Category Archives: Faculty Profiles

Prof. Asif Siddiqi Publishes Book Review, “Transcending Gravity: The View from Postcolonial Dhaka to Colonies in Space,” in the Los Angeles Review of Books.

On October 12, 2020, Prof. Asif Siddiqi published, “Transcending Gravity: The View from Postcolonial Dhaka to Colonies in Space,” in The Los Angeles Review of Books.

Asif Siddiqi

You can follow Prof. Asif Siddiqi on Twitter @historyasif.

Comments Off on Prof. Asif Siddiqi Publishes Book Review, “Transcending Gravity: The View from Postcolonial Dhaka to Colonies in Space,” in the Los Angeles Review of Books.

Filed under Faculty Profiles, Faculty Profiles, Publications

Meet Our Newest Faculty Member, Prof. Stephanie Huezo!

Prof. Huezo is one of our newest additions to our department and we are very excited to have her join us! She is a Professor of Central and Latin American History. Here is a brief conversation with her.

Stephanie Huezo
  1. What courses do you hope to teach at Fordham?

Aside from UHC: Latin America, I am excited to offer courses on Power and Resistance in Latin America, Central American History (both the region and the diaspora), and on popular education.

2. What do you on your off-time/leisure?

In my free time I enjoy playing board games with my friends and family. I watch quite a bit of T.V. as well. Recently, I’ve been watching Star Trek: The Next Generation, reruns of Sister Sister, the Golden Girls, and Netflix shows like 3%. I also aspire to one day be a good baker but for now, I bake pre-made goods and watch baking shows on TV.

3. Why are you excited about coming to Fordham?

I went to catholic schools in the Bronx so I grew up hearing about Fordham but I decided not to apply. However, I have always been intrigued by the University’s mission. I am excited to work at a place that values the student and worker as a whole. More importantly, as a first-generation college student and SalviYorker, I look forward to teach, and learn from, the young scholars at Fordham University.

4. Please briefly tell us about your research?

My research focuses on Salvadoran community organizing during the twentieth and twenty-first century in both El Salvador and the United States. I pay particular attention to how Salvadoran communities have used popular education to challenge the politics of legality and belonging.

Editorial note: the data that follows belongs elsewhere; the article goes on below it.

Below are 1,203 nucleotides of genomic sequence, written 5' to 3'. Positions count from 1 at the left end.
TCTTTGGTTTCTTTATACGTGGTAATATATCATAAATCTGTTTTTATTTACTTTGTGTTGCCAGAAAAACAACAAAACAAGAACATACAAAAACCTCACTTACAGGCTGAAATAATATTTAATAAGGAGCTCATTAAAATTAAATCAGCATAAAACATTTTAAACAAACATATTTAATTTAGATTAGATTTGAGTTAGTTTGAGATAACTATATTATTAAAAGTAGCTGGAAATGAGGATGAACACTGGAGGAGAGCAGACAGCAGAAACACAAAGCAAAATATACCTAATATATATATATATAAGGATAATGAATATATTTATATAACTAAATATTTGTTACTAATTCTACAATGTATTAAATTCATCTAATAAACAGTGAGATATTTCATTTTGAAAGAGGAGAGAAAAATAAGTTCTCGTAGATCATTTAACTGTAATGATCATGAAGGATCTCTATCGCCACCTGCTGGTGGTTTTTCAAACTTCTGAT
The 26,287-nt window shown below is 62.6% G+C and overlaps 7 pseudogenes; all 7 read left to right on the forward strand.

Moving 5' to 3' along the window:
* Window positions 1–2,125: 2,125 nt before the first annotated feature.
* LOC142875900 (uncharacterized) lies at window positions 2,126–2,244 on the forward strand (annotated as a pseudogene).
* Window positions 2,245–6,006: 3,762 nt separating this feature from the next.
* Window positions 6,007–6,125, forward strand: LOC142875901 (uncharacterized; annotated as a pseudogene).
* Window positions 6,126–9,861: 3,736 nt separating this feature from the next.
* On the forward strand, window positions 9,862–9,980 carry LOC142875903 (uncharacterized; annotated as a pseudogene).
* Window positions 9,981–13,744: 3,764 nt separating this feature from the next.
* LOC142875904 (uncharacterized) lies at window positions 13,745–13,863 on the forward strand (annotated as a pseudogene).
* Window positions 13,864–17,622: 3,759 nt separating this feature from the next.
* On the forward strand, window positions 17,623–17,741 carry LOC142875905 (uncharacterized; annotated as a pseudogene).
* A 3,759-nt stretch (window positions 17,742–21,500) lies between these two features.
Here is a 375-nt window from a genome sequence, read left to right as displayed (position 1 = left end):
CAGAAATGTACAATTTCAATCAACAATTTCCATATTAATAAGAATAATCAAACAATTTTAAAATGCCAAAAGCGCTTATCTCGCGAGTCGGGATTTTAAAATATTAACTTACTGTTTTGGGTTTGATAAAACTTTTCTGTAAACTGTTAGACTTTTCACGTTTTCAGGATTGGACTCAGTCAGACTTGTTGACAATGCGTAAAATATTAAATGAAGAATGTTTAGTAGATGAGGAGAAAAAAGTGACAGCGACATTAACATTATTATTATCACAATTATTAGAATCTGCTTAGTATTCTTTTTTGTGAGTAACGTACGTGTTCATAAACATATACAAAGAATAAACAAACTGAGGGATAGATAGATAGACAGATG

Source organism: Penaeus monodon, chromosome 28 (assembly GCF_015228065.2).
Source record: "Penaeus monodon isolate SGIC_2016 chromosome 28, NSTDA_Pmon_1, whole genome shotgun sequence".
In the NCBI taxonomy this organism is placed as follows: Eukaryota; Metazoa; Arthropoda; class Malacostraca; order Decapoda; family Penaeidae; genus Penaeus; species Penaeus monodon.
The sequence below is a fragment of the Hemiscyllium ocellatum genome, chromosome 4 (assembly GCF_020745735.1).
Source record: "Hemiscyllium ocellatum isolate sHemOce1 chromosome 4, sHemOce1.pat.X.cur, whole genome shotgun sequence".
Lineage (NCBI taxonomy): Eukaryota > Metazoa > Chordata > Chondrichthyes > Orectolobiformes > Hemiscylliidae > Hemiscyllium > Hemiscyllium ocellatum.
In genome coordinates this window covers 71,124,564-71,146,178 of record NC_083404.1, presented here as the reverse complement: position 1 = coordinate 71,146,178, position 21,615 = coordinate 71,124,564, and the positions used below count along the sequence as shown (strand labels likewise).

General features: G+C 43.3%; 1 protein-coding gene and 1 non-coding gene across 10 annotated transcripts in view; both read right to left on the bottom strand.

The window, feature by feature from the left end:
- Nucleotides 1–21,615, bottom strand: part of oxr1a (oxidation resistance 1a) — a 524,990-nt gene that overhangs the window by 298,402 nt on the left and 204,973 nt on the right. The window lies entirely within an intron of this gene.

5. What thing would no one know about you that you would like to share?

One thing that many new people don’t know about me is that I used to play club rugby at Wesleyan University and in Chile during study abroad. I had many positions but my favorite ones were as a Number 8 and hooker.  https://www.ruck.co.uk/rugby-positions-roles-beginners/

You can follow Prof. Stephanie Huezo @steph_huezo.

Comments Off on Meet Our Newest Faculty Member, Prof. Stephanie Huezo!

Filed under Faculty Profiles, Faculty Profiles

Professor Christopher Maginn Publishes “Teaching the World of Queen Elizabeth I in the Age of SARS CoV-19” in The Sixteenth Century Journal.

On July 7, 2020, Professor Christopher Maginn has just published an article in a special Early Modern Classroom supplement (2020) devoted to teaching in the era of COVID-19. Below is a link to the piece. Someone may find its discussion of pedagogy useful.

You can read the piece on this link: https://www.escj.org/blog/teaching-world-queen-elizabeth-i-age-sars-cov-19.html

Comments Off on Professor Christopher Maginn Publishes “Teaching the World of Queen Elizabeth I in the Age of SARS CoV-19” in The Sixteenth Century Journal.

Filed under Faculty News, Faculty Profiles, Faculty Profiles, Fordham News, Global History, Public History, Publications, Teaching

Professor Nana Osei-Opare published “When It Comes to America’s Race Issues, Russia Is a Bogeyman” in Foreign Policy Magazine.

On July 6, 2020, Fordham history Professor Nana Osei-Opare published an op-ed piece in Foreign Policy Magazine called, “When It Comes to America’s Race Issues, Russia Is a Bogeyman.”

You can read the piece on this link: https://foreignpolicy.com/2020/07/06/when-it-comes-to-americas-race-issues-russia-is-a-bogeyman/

You can follow him on Twitter @NanaOseiOpare.

Comments Off on Professor Nana Osei-Opare published “When It Comes to America’s Race Issues, Russia Is a Bogeyman” in Foreign Policy Magazine.

Filed under Faculty News, Faculty Profiles, Faculty Profiles, Global History, Public History, Publications

Professor Westenley Alcenat Published “Black Lives and the Fourth of July” in The Nation.

On July 3, 2020, Fordham history Professor Westenley Alcenat published an op-ed piece in The Nation called, ““Black Lives and the Fourth of July.”

You can read the piece on this link: https://www.thenation.com/article/society/juneteenth-independence-day/

Comments Off on Professor Westenley Alcenat Published “Black Lives and the Fourth of July” in The Nation.